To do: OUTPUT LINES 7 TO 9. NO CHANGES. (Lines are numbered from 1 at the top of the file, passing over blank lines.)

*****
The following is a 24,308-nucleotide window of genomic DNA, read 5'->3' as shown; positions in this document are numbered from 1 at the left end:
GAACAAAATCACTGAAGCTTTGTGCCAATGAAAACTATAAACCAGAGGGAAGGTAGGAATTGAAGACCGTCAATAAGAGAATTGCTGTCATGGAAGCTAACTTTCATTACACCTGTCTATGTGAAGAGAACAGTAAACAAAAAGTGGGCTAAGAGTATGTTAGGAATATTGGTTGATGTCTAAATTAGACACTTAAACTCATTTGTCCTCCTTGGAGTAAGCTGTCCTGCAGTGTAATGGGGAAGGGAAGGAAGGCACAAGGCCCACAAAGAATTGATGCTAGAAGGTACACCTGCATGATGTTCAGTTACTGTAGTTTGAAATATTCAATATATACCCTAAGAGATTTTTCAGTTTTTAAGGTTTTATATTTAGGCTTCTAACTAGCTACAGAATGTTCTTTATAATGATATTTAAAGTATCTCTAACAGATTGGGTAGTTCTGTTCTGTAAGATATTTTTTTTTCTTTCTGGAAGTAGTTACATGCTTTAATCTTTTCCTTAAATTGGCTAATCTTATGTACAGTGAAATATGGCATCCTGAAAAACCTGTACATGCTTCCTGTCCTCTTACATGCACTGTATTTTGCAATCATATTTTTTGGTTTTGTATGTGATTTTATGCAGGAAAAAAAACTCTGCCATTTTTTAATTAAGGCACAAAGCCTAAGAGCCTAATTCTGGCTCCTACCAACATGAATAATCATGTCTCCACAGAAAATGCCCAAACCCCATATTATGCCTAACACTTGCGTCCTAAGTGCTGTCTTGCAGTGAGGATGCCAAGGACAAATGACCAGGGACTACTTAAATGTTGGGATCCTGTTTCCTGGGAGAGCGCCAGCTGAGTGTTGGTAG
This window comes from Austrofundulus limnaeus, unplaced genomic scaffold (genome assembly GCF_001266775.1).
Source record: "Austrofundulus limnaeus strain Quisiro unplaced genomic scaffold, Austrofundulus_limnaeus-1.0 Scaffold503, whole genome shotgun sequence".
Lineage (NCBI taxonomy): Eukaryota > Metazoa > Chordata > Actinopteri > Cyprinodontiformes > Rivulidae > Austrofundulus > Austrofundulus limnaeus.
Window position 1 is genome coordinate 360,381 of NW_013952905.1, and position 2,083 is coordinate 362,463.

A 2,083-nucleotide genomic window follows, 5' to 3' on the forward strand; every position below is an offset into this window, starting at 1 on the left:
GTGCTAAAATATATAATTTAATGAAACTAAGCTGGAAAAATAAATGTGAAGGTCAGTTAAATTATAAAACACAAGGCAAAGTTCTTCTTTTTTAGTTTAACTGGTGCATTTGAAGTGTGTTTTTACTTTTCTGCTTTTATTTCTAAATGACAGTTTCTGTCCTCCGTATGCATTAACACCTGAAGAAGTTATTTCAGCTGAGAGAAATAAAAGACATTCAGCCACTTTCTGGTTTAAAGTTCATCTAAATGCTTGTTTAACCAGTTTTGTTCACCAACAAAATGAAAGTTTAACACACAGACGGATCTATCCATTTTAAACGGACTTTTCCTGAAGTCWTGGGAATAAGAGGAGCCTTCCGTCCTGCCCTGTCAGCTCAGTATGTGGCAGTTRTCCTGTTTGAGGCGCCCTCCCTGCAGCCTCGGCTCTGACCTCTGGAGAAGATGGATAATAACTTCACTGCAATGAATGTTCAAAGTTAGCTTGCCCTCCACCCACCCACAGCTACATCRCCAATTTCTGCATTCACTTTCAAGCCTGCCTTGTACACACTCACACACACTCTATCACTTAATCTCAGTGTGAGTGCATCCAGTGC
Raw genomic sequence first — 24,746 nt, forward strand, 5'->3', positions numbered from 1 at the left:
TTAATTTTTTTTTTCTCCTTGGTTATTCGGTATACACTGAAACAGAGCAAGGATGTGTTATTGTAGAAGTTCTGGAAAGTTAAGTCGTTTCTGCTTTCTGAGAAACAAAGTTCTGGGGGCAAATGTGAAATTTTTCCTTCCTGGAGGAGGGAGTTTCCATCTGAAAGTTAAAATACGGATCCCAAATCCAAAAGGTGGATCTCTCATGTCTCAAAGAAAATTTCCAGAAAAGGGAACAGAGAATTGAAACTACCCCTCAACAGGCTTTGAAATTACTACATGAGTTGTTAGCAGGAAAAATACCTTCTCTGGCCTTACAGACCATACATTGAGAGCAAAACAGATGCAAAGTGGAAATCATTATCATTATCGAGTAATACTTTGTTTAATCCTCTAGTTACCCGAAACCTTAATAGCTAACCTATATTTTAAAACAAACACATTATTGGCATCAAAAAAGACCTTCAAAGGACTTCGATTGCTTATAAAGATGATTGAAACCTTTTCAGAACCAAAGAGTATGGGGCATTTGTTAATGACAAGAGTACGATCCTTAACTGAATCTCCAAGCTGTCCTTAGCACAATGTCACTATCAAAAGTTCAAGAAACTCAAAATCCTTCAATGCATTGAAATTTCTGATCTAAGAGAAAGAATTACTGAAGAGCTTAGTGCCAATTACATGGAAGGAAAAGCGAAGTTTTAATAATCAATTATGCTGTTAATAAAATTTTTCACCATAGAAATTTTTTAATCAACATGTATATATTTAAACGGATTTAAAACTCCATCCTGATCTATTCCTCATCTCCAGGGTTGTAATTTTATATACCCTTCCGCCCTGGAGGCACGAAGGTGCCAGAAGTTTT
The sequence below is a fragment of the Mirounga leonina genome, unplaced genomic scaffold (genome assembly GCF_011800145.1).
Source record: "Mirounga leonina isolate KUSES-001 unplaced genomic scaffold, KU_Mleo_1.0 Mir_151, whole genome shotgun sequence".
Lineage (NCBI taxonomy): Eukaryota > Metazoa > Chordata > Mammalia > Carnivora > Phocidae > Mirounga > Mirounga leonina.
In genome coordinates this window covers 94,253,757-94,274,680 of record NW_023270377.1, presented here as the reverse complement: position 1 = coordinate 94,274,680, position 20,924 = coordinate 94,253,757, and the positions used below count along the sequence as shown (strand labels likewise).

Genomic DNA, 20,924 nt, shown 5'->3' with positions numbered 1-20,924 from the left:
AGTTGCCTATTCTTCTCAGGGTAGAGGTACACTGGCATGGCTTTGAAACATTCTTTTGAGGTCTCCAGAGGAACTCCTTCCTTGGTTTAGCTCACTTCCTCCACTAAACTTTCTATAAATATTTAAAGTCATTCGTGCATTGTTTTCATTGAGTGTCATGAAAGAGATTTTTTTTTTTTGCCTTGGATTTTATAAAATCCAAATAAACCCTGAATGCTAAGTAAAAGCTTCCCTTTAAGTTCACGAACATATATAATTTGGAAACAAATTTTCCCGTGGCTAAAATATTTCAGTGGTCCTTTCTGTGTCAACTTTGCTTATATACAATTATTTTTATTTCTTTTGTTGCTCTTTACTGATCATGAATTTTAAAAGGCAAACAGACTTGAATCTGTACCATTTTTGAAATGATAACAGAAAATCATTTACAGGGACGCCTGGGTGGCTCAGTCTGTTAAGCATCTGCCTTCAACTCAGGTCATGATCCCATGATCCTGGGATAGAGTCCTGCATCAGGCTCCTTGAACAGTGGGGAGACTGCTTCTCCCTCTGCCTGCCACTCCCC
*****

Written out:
A 2,083-nucleotide genomic window follows, 5' to 3' on the forward strand; every position below is an offset into this window, starting at 1 on the left:
GTGCTAAAATATATAATTTAATGAAACTAAGCTGGAAAAATAAATGTGAAGGTCAGTTAAATTATAAAACACAAGGCAAAGTTCTTCTTTTTTAGTTTAACTGGTGCATTTGAAGTGTGTTTTTACTTTTCTGCTTTTATTTCTAAATGACAGTTTCTGTCCTCCGTATGCATTAACACCTGAAGAAGTTATTTCAGCTGAGAGAAATAAAAGACATTCAGCCACTTTCTGGTTTAAAGTTCATCTAAATGCTTGTTTAACCAGTTTTGTTCACCAACAAAATGAAAGTTTAACACACAGACGGATCTATCCATTTTAAACGGACTTTTCCTGAAGTCWTGGGAATAAGAGGAGCCTTCCGTCCTGCCCTGTCAGCTCAGTATGTGGCAGTTRTCCTGTTTGAGGCGCCCTCCCTGCAGCCTCGGCTCTGACCTCTGGAGAAGATGGATAATAACTTCACTGCAATGAATGTTCAAAGTTAGCTTGCCCTCCACCCACCCACAGCTACATCRCCAATTTCTGCATTCACTTTCAAGCCTGCCTTGTACACACTCACACACACTCTATCACTTAATCTCAGTGTGAGTGCATCCAGTGC
Raw genomic sequence first — 24,746 nt, forward strand, 5'->3', positions numbered from 1 at the left: